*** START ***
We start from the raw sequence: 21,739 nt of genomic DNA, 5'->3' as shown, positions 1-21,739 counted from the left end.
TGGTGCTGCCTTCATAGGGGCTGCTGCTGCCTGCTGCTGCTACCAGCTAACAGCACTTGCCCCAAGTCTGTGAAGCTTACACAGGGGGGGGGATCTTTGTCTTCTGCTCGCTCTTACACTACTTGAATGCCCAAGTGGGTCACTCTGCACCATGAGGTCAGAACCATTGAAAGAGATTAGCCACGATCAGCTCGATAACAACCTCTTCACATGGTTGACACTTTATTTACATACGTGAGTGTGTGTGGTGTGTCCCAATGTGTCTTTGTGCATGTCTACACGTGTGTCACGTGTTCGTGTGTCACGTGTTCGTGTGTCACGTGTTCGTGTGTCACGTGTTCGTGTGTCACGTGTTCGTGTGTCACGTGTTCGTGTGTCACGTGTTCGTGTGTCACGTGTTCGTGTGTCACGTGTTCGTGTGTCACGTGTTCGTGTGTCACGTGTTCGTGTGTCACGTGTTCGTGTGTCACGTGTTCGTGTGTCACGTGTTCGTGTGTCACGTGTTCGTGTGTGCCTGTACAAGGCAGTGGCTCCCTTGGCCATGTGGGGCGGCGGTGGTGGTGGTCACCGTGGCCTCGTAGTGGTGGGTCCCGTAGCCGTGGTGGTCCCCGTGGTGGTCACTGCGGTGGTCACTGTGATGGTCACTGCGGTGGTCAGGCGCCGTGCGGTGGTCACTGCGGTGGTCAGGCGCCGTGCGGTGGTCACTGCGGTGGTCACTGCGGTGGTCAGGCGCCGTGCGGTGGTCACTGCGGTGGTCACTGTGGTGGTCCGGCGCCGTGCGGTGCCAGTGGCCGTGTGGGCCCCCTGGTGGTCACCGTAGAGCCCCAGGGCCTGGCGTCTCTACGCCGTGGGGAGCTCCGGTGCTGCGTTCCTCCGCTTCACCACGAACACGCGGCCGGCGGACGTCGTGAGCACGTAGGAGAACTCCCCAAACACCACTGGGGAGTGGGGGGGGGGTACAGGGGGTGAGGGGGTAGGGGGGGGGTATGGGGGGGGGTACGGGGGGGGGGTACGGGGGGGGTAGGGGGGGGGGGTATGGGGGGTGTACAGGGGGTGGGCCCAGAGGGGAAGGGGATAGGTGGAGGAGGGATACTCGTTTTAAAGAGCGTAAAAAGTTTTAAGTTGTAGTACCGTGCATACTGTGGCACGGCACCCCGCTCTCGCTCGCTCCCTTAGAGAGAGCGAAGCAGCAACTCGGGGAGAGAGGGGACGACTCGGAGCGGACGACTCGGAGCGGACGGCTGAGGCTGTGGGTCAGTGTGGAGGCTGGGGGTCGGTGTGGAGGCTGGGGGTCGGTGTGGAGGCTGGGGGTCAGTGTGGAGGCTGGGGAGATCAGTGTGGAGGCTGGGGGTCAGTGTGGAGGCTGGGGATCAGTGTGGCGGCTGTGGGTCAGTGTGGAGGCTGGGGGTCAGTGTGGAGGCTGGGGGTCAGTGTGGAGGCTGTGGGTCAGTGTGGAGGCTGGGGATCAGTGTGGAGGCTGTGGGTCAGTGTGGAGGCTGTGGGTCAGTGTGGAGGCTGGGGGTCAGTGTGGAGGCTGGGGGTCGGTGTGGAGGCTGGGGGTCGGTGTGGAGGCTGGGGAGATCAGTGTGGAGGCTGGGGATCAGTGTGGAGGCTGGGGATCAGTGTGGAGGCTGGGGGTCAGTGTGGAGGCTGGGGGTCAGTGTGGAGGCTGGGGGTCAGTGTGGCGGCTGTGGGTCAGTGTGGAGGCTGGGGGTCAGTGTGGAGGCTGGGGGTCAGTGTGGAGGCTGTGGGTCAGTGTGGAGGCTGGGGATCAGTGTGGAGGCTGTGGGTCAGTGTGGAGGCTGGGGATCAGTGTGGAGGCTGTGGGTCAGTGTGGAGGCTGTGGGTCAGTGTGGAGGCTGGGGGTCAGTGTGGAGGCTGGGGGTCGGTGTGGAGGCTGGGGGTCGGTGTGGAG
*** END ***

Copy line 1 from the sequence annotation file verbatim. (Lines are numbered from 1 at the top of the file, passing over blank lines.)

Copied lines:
We start from the raw sequence: 21,739 nt of genomic DNA, 5'->3' as shown, positions 1-21,739 counted from the left end.